Critics’ Picks

View of “Accordion Thoughts and Everyday Superposition,” 2011.

View of “Accordion Thoughts and Everyday Superposition,” 2011.

New York

Katie Grinnan

Brennan & Griffin
122 Norfolk Street
September 14–October 30, 2011

To look at Brainwaves, 2011, one of the three sculptures in Katie Grinnan’s solo exhibition, is to witness the way environment shapes perception and vice versa—which, for Grinnan, is where individual subjectivity emerges. Brainwaves is a massive ovular orb made predominantly out of jagged shards of plastic and Plexiglas, which are layered on top of each other to roughly approximate the shape of a human brain.

Each of the shards features ink-jet prints of photographs Grinnan has taken over the past three years (her childhood home, a trip to India, cities she has lived in) alongside screenshots of websites and YouTube videos that she looked at while researching the brain and quantum mechanics. Many of the images have been partially, painstakingly erased in Photoshop and now resemble line drawings, while others have been painted in neon colors. Both tactics privilege the artist’s memory of the place rather than the place itself, emphasizing the ways in which fact and memory compete for prominence inside the mind, often supplanting each other. At the center of the sphere sits a projector that streams videos onto a white fabric form of someone turning his or her back. The relationship between the orb and the figure speaks to the way subjectivity is formed: We see, in real time, the brain actively filtering a maelstrom of data and images into a steady stream of memories, which are then transmitted into the world just as impressions of the exterior world continue to accumulate within the mind.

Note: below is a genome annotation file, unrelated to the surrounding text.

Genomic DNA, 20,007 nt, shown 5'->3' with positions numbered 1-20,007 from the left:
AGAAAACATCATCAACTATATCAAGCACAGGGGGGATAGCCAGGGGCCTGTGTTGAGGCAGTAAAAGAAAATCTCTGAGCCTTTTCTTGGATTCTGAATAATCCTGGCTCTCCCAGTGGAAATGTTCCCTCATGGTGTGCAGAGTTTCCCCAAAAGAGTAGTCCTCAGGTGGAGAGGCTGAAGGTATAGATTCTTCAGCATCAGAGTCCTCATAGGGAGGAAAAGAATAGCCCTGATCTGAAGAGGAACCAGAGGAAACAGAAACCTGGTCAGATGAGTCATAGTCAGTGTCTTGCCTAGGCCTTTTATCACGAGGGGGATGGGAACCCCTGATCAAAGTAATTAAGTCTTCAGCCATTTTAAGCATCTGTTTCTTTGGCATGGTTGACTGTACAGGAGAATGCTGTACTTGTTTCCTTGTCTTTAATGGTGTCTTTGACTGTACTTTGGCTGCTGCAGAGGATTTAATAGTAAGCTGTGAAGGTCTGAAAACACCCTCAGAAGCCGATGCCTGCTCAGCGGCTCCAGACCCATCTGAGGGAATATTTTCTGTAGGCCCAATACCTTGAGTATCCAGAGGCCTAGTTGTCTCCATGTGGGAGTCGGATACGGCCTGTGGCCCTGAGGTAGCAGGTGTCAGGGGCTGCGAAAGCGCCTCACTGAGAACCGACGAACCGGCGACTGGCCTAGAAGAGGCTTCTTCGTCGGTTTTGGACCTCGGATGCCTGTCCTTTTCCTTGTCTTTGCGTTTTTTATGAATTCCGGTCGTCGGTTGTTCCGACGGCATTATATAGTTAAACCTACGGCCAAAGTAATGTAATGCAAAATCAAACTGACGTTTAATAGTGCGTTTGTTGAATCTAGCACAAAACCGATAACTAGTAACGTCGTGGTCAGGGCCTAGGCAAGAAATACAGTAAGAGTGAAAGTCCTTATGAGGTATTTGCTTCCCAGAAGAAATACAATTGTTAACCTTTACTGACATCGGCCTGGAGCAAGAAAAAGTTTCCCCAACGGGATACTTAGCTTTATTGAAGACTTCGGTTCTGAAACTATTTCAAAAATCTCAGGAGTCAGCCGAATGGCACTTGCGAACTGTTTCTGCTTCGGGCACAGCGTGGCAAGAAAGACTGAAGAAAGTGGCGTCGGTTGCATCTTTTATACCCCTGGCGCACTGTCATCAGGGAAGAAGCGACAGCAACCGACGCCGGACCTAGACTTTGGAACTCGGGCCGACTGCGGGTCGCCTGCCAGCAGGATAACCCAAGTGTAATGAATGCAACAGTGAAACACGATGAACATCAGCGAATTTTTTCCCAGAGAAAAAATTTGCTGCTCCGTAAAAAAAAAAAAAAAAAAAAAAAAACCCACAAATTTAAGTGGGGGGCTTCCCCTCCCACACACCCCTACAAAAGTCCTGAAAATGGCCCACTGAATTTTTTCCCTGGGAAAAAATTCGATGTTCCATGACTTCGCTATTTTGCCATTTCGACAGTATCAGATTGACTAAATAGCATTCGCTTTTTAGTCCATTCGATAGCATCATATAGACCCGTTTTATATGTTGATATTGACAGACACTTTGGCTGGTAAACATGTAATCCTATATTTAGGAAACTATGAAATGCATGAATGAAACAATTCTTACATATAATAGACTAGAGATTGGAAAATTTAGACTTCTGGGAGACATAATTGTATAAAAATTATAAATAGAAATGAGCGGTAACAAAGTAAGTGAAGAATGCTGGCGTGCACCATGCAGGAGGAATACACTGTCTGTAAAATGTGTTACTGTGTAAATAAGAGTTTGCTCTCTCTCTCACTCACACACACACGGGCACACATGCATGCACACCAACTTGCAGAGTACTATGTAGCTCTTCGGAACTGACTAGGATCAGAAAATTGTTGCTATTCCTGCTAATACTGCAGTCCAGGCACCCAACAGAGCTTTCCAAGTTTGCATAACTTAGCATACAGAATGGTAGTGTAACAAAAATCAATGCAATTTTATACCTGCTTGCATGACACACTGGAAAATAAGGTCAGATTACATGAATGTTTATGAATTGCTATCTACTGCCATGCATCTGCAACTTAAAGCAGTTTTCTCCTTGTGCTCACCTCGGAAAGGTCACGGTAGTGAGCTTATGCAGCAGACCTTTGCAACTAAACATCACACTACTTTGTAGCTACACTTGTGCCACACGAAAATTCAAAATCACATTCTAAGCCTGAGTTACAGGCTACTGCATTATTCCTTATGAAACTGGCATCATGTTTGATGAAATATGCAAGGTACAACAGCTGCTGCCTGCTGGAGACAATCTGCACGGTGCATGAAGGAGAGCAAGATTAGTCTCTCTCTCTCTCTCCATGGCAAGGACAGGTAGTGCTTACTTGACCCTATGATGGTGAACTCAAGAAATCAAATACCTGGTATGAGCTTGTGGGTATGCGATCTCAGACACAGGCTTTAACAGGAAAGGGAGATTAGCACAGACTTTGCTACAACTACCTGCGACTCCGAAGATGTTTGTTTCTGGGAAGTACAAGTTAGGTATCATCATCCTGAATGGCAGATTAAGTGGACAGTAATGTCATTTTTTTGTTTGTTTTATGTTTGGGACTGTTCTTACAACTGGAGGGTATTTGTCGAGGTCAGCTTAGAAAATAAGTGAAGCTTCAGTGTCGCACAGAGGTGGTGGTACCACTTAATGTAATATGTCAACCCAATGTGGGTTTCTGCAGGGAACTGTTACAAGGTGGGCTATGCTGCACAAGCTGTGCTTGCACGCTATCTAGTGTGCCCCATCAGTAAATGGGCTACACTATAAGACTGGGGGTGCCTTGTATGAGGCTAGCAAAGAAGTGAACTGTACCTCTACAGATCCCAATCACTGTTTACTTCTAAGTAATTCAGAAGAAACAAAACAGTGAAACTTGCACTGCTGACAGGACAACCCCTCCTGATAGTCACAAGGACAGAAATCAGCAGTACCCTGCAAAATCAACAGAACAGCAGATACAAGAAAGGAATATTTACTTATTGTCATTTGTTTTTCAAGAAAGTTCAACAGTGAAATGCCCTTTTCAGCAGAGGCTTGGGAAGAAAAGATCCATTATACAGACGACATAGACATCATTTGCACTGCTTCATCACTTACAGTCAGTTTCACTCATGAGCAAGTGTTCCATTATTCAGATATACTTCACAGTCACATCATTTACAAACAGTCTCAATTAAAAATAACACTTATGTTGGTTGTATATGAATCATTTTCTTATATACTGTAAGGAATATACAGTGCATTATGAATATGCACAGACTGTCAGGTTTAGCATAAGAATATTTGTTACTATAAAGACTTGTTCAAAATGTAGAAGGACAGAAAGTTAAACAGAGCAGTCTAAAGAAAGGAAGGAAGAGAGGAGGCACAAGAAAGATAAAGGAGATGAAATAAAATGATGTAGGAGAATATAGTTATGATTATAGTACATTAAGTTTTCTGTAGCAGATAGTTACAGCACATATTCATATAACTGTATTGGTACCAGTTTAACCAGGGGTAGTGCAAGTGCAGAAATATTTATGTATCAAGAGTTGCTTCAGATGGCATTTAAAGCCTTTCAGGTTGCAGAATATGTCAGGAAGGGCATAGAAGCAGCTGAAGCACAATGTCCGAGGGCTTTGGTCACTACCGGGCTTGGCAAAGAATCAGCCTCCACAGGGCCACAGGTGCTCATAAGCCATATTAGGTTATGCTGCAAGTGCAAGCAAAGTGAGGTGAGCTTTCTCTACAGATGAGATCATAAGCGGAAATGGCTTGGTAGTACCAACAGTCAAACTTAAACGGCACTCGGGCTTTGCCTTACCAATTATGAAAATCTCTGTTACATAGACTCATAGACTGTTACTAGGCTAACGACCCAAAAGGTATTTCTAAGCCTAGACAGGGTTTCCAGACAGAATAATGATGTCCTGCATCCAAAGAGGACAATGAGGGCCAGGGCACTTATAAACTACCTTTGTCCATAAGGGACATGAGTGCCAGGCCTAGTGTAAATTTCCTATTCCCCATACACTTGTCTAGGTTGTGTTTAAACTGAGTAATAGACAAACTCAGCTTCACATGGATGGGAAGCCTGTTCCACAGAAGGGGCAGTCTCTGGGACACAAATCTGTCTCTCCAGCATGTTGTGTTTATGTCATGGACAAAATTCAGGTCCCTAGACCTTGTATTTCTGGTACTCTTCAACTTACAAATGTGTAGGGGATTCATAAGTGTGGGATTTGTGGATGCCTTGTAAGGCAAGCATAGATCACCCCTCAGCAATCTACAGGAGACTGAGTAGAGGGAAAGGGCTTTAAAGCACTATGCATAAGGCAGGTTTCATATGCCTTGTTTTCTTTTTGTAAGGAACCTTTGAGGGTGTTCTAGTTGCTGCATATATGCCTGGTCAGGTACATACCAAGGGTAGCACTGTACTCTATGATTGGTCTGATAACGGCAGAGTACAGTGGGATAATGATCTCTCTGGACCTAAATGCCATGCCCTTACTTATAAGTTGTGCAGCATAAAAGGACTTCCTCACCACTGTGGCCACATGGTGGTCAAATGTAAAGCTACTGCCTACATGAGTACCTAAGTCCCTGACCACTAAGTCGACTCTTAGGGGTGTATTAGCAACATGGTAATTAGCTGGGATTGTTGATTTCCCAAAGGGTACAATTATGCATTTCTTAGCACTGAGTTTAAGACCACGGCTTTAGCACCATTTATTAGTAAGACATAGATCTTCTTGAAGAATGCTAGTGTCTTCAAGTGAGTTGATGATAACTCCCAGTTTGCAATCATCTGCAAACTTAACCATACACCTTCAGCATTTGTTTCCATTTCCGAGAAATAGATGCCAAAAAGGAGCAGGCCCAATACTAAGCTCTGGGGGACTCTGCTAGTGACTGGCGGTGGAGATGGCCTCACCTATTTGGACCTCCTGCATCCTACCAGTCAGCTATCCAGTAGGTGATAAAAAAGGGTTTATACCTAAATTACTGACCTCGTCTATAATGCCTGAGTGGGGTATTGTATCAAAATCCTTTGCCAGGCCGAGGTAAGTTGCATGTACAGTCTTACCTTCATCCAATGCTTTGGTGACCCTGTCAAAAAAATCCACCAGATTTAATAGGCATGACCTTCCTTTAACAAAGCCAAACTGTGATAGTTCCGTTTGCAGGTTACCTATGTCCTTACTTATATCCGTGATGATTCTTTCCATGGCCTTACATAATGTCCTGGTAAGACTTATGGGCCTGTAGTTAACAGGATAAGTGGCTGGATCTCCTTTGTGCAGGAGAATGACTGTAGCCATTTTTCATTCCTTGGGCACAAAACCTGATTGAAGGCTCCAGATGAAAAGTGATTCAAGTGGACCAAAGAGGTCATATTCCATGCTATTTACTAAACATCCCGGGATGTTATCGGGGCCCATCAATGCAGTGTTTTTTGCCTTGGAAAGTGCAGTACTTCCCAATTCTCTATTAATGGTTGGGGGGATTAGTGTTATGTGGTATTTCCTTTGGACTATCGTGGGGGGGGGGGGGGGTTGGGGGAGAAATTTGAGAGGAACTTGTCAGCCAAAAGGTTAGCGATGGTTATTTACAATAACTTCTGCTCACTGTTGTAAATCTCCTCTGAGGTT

Facing the enormous, glittery ball of a brain is Mirage, 2011, a sinuous sculpture made of plastic and covered completely with sand. Composed of some one hundred casts Grinnan took of herself as she practiced yoga, the sculpture materializes the process of motion. By mapping the physical possibilities of the individual, the sensuous, earthy sculpture acts as a manifestation of Brainwaves, but one that is, as the title Mirage suggests, deeply ephemeral, always on the verge of vanishing, continually crumbling into a heap of sand.